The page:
WORDS BY Shortie
This article was originally published in The Source Magazine, April 1994 (Issue #55)

NAS

Illmatic

Columbia

Producer DJ Premier, Large Professor

Pose Rock, Q-Tip, L.E.S

While the media was hyping Snoop’s album as the most anticipated debut of all time, many of us in the hip-hop core had our eyes on another prize— Illmatic, the debut “reality story book” from Queensbridge’s Nas (formerly known as Nasty Nas). After peeping his soul on “Live at the BBQ,” “Back to the Grill,” and the official bomb, “Halftime,” street dwellers and industry folks alike were predicting Nas’ first album to be monumental.

Now, I’m not one to sweat the next man, but… I must maintain that this is one of the best hip-hop albums I have ever heard. Word. Let me speak on it.

Musically, when Nas hooked up with four of hip-hop’s purest producers, it seems like all of the parties involved took their game to a higher level of expression. Whether listening to the dark piano chords of Pete Rock’s meaner side on “The World is Yours,” or Primo’s sinister bounce on “Represent,” or Large Professor’s old soul sound on “Memory Lane,” or Q-Tip’s Jazzy meringue melody on “One Love”— it all motivates. Your mind races to keep us with Nas’ lyricism, while your body dips to the beat.

Lyrically, the whole s***t is on point. No clichéd metaphors, no gimmicks, never too abstract, never superficial, even the slot-intros are meaningful, and the album’s only guest rapper, AZ, is dangerous in his own right. (And he’s unsigned too? Not for long son). Nas is just the epitome of that “New York State of Mind” in terms of style delivery. But even outside of the “Rotten Apple”— “Listeners, bluntheads, fly ladies, and prisoners, Hennessy holders, and Old School N***as” from all over will be able to relate to Nas’ many techniques, Nas creates fantasy: “I drink Moet with Medusa/Give her shotguns in hell/From the spiff that I lift and inhale.” He philosophizes: “I switched my motto/Instead of saying, “Fuck tomorrow/That Buck that bought a bottle/Coulda struck the Lotto.” He flows: “One for the money/Two for pussy and foreign cars/Three for Alize, niggas deceased or behind bars/ I rap divine god/Check the prognosis, is it real or showbiz/My window faces shootouts/Drug overdoses/Live amongst no roses, only the drama/For real, a nickel plate is my fate/My medicine is the ganja.” And on, and on…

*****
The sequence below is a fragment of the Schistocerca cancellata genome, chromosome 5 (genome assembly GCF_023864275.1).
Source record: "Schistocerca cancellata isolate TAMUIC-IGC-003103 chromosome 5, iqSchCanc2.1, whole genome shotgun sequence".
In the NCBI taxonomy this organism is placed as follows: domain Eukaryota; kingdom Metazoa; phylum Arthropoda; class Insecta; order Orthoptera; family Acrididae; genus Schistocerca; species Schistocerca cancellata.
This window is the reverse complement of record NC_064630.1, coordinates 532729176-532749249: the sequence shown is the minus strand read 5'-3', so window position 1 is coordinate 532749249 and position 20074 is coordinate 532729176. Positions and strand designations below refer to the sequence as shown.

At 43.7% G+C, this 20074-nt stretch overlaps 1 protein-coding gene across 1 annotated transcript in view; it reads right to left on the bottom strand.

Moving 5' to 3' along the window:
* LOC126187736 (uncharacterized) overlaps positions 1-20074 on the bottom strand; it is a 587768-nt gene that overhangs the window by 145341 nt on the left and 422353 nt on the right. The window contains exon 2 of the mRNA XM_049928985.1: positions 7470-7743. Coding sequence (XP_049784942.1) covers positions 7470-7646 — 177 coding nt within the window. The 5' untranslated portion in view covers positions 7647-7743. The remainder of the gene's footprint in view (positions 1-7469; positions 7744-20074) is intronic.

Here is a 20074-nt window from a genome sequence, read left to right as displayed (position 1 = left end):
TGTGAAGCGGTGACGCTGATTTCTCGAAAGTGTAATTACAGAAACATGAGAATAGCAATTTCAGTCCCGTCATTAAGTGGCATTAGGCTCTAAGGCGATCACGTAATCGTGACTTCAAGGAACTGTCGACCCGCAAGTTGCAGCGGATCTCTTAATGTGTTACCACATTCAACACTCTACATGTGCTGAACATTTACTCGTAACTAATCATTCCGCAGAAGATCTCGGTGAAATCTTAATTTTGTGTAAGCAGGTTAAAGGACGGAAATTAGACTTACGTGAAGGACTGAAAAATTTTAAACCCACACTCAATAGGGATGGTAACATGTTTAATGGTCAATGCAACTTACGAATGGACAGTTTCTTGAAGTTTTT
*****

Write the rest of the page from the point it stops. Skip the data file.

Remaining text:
Nas’ images remind me of a lot of personal memories and people, both past and present, so the impact goes beyond the entertainment aspect. All this may sound like melodrama but it’s not just me, I’ve been hearing similar responses all over. While “Memory Lane” is my s***t, my homies claim “The World is Yours,” and if you’ve got peoples doing time, then “One Love” may hit you the hardest. There’s nothing wack though, just different intensities for different people to relate to. The bottom line is this: even if the album doesn’t speak to you on that personal level, the music itself is still well worth the money. If you can’t at least appreciate the value of Nas’ poetical realism, then you best get yourself up out of hip-hop. Keep it. Real. Buddy.

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